The Top Blanco Tequilas from the Tequila Valley

Tequilas from the Tequila Valley (aka Lowlands or El Valle) tend have peppery, earthy, and herbal flavors. Here are our favorite blanco tequilas made there!
Aug 24, 2019
  • 10
    Sweet & Rich
    Blue Weber agave patiently allowed to mature 10-14 years are used to create this distillate. After harvest the agave are steam-roasted in stone ovens for 38 hours and then shredded and squeezed to extract the sweet aguamiel (aka honey water or sweet agave syrup). This is then allowed to ferment for 5 days before it is triple-distilled.
  • 9
    Herbal & Earthy
    Despite being made in one of the region's largest distilleries, Herradura tequilas are made from agaves roasted in traditional clay ovens and fermented with ambient yeast. The unusual greenish-straw color is due to a brief (45 day) period of aging in well-seasoned American oak barrels.
  • 8
    Mineral & Spicy
    Since 2012 Tequila Azteca has been made at NOM 1173, the same distillery as Grand Mayan. Crafted by Juan Carlos-Jimenez Ahedo and Carlos Monsalve-Agraz in 1997 is was originally made at NOM 1137 which also produces the famed Casa Noble.
  • 7
    Fruity & Earthy
    El Jimador tequila, produced at Casa Herradura, is a 100% agave tequila that has become the #1 selling tequila brand in Mexico since its launch in 2000. A classically styled Lowlands tequila, El Jimador Blanco is a value-priced spirit that offers great quality at an affordable price. This versatile mixer will make great cocktails without breaking the bank.
  • 6
    Floral & Mineral
    1 2 3 (to be pronounced “Uno, Dos, Tres”) is a tequila brand that was founded by David Ravandi. It is certified organic by both the USDA and the EU. The unaged “Uno” uses 100% blue agave sourced from the Tequila Valley (Lowlands). The bottles are made from 100% recycled glass, with the labels printed on 100% recycled paper. Soy ink is used for the printing.
  • 5
    Fruity & Floral
    Carlos Camarena and Dale Sklar join forces to bring us Villa Lobos Tequila. Originally produced for the UK market, there was no way that they could keep a new offering from Carlos Camarena from the US. Produced via old school production methods using only the ripest of agave, it is aged for 6 months in steel tanks after distillation.
  • 4
    Oily & Fruity
    Partida Blanco is an unaged tequila produced from agaves grown in the valley of Jalisco. Stainless ovens, also known as autoclaves, are used to cook the agave at a lower temperature than has become the industry standard. Their fermentation tanks are open vats which allow wild yeasts to be utilized. A combination of stainless and copper alembic stills are used in the distillation process.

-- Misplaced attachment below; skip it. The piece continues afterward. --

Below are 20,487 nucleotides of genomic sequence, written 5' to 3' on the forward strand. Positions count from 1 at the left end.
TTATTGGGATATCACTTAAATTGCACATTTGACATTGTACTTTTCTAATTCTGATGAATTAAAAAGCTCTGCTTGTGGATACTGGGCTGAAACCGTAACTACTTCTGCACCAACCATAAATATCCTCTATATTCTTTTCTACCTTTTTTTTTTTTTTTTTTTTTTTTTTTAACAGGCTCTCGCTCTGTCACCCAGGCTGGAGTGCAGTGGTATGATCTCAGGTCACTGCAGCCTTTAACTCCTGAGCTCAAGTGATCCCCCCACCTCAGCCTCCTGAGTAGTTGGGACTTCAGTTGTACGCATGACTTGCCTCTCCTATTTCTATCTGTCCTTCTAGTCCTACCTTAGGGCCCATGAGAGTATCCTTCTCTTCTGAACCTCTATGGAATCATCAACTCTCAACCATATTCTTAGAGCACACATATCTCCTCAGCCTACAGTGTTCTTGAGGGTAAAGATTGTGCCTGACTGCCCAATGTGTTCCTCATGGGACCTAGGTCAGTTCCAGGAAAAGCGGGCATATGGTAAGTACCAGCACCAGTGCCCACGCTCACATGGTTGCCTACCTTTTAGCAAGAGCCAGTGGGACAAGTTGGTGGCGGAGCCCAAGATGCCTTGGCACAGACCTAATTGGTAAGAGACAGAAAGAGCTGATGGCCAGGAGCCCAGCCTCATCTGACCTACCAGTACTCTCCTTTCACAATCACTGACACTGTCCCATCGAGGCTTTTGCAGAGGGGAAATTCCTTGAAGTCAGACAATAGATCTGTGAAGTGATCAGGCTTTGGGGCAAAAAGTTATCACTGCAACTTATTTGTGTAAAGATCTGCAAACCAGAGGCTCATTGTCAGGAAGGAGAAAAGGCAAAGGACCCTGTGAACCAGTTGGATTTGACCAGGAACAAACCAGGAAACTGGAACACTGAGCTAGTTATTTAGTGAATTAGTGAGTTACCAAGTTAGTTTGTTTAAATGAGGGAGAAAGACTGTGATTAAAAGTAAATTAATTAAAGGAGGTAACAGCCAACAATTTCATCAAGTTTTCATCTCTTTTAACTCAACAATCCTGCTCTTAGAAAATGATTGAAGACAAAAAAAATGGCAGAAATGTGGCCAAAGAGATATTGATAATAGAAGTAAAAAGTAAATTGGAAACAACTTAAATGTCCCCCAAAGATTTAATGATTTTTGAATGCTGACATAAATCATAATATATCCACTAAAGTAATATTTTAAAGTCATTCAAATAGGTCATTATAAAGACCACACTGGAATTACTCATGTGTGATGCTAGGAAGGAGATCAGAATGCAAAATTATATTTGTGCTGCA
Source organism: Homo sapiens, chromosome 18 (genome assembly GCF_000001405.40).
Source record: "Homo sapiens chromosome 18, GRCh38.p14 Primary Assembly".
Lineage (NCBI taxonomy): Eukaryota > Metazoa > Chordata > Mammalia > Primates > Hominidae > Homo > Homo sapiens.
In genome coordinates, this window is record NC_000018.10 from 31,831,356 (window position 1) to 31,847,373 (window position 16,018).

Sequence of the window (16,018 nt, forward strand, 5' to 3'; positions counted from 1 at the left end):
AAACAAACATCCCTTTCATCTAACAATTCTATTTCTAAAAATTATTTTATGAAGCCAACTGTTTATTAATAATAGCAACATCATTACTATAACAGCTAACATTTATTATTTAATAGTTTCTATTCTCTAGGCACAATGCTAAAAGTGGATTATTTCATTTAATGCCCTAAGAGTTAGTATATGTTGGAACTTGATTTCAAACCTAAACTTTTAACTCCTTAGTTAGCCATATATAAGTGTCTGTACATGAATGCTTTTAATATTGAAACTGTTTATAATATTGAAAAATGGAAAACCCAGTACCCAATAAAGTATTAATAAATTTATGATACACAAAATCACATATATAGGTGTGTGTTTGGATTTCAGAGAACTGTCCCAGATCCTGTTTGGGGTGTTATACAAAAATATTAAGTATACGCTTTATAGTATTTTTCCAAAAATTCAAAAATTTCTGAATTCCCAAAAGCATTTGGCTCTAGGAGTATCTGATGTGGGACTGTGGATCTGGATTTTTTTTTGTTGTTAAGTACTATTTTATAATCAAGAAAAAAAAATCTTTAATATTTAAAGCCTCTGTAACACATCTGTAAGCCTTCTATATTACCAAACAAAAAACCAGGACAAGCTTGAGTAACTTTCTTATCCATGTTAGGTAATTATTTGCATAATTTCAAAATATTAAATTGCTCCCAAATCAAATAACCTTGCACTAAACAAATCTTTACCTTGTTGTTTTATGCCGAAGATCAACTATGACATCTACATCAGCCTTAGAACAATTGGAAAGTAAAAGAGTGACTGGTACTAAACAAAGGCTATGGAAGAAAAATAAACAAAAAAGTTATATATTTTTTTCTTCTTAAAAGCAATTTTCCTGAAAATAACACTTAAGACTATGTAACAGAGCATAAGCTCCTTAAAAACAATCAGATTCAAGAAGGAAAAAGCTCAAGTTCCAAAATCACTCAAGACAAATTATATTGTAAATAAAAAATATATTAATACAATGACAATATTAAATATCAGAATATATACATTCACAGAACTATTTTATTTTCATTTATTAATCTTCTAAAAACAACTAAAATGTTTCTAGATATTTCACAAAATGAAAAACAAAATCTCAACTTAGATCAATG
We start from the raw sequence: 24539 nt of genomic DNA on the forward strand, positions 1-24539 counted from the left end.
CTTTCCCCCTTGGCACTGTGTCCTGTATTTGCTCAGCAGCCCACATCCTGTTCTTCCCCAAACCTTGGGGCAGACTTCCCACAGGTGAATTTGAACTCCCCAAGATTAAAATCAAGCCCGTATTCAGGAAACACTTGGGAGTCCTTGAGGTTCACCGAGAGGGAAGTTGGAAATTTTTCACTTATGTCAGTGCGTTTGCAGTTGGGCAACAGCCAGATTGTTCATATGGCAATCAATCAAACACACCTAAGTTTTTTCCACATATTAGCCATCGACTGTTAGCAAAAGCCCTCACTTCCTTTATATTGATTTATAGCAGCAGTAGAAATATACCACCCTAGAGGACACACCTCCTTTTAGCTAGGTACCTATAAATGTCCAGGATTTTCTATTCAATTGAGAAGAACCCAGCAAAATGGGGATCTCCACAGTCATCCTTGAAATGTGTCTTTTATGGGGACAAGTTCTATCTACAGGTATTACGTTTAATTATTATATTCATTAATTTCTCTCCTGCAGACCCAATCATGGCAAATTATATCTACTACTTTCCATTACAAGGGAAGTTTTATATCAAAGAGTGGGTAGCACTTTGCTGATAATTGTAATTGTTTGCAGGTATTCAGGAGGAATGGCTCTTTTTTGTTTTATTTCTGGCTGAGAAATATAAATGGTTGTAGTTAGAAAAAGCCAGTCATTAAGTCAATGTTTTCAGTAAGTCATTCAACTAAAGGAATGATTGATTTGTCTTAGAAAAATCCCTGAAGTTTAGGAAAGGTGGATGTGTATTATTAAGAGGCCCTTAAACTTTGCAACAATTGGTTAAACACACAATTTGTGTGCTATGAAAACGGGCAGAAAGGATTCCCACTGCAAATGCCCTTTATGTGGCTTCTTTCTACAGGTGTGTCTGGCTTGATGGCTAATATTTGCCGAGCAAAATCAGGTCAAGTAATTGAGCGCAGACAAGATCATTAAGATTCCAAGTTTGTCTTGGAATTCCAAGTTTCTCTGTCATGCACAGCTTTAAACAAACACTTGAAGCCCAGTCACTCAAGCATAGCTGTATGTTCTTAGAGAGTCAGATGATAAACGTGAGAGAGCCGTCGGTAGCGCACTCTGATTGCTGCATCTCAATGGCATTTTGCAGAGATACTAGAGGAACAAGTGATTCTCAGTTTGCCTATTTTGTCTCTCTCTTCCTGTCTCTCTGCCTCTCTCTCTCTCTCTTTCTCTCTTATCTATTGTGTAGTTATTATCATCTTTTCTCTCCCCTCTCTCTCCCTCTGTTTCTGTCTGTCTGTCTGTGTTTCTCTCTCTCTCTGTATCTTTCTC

• 3
    Fruity & Herbal
    Tequila ArteNOM Selección de 1549 Orgánico Blanco was produced using USDA certified organic agaves sourced from the Tequila Valley in Jalisco. After the agaves are halved and quartered, they are steam-roasted in a brick kiln oven for 24 hours. After fermentation, the juice is distilled to 54% ABV and reduced to 80 proof with demineralized water. This was produced at NOM 1549, Destilería Refugio by Master Mezcalero Ramón Sandoval--all of this information proudly stated on the front of the bottle.
  • 2
    Rich & Fruity
    Valles is the brainchild of Siembra Azul founder David Suro, who wanted to create a tequila at the very first distillery he'd visited, Distileria Cascahuin (NOM 1123). The lowland Valles area in which it is located is known for its mineral-rich agave grown in the volcanic soils of El Arenal, Jalisco. The agave is slow roasted for up to 72 hours and shredded 4 times for optimal use of its sugars. It is meticulously fermented in a combination of Mamposteria (a stone structure enclosed by fiberglass) and stainless steel tanks. It is then distilled once in stainless steel with copper coil, then again in more slowly in small copper pot stills, bottled unaged.
  • 1
    Guillermo Erickson Sauza, a fifth-generation tequila maker and a descendant of THAT tequila family resurrected his family-owned distillery in 2005. The tequila is produced in a traditional manner using brick ovens to cook the agaves which are then crushed with a tahona (large stone wheel). They are then allowed to naturally ferment in open air wooden tanks. The tequila is known in México as Tequila Los Abuelos, named to honor his great-great grandfather, great-grand father, and grandfather who did so much to promote the tequila industry. Outside of México, the brand is known as Fortaleza ("fortitude").